Fuel costs forcing drivers off road

High fuel prices are continuing to force drivers to use their cars less, according to an AA/Populus survey released in the lead-up to the Autumn Statement

60c25bea-5c14-11e3-b599-0a0c0223000020131204T224717
Some 45% are cutting down on car usage because of fuel costs, according to a survey of 21,587 AA members

High fuel prices are continuing to force drivers to use their cars less, according to an AA/Populus survey released in the lead-up to the Autumn Statement

The poll of 21,587 AA members found that 45% are cutting down on car usage and 28% are slashing family or personal budgets to compensate.

Semi or unskilled workers and pensioners are cutting back most on motoring, with 53% using their cars less.

Skilled worker families (35%) are hacking deepest into other areas of their spending to afford fuel and stay on the road. This compares with the 22% in the professional and higher-level manager group. Even so, 42% of the better-off AA members are using their cars less.

Drivers with the gloomiest outlook on pump prices are in Wales where 67% are spending less or driving less because of fuel costs. In Northern Ireland, 50% are using the car less, providing the bulk of the 65% affected by fuel prices there.

Lower mileages and cheaper fuel should leave Londoners best insulated against pump price volatility, yet 41% have reduced car use and 20% are make savings elsewhere to stay mobile.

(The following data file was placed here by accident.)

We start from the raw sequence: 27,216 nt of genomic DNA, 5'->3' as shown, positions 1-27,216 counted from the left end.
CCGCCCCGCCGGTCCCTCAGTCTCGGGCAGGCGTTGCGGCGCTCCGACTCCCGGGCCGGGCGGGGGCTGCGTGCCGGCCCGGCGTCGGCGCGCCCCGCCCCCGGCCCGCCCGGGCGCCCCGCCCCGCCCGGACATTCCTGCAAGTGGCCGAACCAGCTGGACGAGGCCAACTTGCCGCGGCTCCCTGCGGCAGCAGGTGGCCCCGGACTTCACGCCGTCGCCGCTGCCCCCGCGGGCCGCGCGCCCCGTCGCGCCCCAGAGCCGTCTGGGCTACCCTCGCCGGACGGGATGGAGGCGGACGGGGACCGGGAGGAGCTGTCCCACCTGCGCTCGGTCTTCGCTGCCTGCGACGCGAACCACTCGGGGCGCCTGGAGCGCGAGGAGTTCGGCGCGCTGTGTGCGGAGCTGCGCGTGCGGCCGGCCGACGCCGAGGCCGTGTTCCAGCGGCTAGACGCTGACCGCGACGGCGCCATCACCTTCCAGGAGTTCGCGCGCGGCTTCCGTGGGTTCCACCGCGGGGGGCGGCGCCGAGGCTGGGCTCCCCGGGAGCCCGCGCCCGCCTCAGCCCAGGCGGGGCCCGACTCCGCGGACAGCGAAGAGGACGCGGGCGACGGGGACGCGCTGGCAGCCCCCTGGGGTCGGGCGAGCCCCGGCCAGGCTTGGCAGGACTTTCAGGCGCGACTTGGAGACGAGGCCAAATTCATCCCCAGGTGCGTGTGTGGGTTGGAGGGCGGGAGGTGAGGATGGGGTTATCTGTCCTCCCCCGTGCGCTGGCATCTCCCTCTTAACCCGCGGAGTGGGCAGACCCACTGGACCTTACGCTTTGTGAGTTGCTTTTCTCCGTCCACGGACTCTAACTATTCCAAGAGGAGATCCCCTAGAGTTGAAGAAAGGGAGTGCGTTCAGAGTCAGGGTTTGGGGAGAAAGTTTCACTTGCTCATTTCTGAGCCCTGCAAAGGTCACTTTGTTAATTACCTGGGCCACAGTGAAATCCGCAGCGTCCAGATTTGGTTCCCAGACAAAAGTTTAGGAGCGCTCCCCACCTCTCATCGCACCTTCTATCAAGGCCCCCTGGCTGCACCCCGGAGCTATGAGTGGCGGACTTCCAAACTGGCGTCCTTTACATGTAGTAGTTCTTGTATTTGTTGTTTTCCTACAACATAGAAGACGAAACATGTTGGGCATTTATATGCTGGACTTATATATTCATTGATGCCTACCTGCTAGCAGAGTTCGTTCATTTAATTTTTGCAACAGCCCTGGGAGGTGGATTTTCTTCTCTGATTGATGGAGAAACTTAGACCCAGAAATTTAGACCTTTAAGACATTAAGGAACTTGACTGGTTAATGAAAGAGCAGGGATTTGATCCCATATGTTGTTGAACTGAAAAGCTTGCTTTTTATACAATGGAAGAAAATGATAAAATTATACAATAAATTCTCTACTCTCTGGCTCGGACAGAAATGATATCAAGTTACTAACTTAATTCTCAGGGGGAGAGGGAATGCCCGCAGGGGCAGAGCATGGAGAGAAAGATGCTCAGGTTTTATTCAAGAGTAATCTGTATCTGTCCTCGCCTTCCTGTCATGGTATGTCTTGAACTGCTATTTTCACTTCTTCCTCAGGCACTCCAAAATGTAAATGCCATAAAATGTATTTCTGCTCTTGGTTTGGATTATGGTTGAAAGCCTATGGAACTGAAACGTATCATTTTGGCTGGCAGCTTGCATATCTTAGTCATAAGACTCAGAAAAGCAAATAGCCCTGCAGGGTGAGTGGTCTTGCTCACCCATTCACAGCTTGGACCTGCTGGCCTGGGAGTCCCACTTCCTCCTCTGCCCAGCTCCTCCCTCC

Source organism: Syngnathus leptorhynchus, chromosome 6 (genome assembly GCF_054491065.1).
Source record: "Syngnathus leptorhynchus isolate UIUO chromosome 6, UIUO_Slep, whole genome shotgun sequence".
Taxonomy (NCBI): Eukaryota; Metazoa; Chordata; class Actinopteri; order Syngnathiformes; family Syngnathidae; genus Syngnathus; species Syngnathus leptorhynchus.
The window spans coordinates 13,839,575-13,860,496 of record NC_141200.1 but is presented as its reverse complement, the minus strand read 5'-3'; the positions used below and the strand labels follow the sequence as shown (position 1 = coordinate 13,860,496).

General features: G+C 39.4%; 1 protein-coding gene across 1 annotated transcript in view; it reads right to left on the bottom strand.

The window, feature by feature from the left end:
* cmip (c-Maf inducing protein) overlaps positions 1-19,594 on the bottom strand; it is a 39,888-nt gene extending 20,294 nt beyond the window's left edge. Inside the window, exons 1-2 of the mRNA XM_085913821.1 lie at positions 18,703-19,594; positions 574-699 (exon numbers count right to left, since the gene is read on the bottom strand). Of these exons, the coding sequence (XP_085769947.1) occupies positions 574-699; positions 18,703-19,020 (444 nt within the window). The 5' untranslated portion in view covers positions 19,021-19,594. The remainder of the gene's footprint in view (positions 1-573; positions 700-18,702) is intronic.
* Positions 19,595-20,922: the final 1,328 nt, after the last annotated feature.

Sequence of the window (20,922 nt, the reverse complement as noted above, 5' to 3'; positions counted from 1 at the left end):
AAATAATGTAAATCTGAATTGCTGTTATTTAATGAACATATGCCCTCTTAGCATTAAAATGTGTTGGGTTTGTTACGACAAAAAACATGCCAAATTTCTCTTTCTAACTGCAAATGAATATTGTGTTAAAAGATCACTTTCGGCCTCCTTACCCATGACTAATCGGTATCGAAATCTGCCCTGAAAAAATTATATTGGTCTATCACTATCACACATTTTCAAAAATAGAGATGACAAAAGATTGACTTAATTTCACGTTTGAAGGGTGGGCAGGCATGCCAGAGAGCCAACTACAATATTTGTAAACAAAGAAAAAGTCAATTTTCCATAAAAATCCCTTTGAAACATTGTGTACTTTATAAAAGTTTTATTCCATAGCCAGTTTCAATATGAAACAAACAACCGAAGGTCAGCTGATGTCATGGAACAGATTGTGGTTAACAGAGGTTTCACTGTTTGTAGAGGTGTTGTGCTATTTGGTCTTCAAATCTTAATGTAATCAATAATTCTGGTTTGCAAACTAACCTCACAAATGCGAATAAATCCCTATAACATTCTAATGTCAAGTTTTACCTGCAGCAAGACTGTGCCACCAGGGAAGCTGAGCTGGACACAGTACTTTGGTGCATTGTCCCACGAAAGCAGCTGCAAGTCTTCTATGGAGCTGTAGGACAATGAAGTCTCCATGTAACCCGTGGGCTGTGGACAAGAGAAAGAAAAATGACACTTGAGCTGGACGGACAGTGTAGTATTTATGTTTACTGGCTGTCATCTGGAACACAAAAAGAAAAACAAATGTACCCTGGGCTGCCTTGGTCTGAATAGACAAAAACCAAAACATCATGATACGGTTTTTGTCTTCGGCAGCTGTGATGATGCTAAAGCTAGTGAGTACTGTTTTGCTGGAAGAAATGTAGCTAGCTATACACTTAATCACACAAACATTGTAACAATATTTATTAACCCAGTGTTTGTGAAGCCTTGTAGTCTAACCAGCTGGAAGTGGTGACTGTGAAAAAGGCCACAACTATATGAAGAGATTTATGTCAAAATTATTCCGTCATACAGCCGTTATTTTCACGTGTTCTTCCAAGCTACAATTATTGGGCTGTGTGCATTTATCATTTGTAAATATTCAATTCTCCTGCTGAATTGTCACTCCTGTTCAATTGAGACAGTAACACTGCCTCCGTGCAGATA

AA president Edmund King said: "We were stunned when, despite a significant supermarket price war and big fuel price drop, UK petrol consumption in October failed to recover.

"Weather wasn't a factor and the Grangemouth dispute didn't create panic buying. However, power companies were announcing severe price hikes and consumer sensitivity to all forms of energy price hikes appears to have been exposed - like the raw nerve of an unrelenting toothache."

Mr King said the AA had found that its members in Wales, Northern Ireland and other rural areas were often continuing to pay 5p a litre more for supermarket petrol (barely challenged by other local retailers) than down the road in other towns with real competition.

In Market Drayton in Shropshire, a town of 12,000 people, supermarket petrol was 6p a litre or £3 a small tank dearer than in bigger towns, the AA said.

Mr King added: "The Government has committed to a fuel duty freeze and is trying to extend the 5p rural fuel duty rebate, which is helpful. However, if the Treasury is going to make concessions to the fuel retail industry, it needs to tie them to fairer pricing.

"That can be achieved via wholesale price transparency. Despite falls in the average price, inflated prices on some forecourts mean lower sales, hence fewer customers."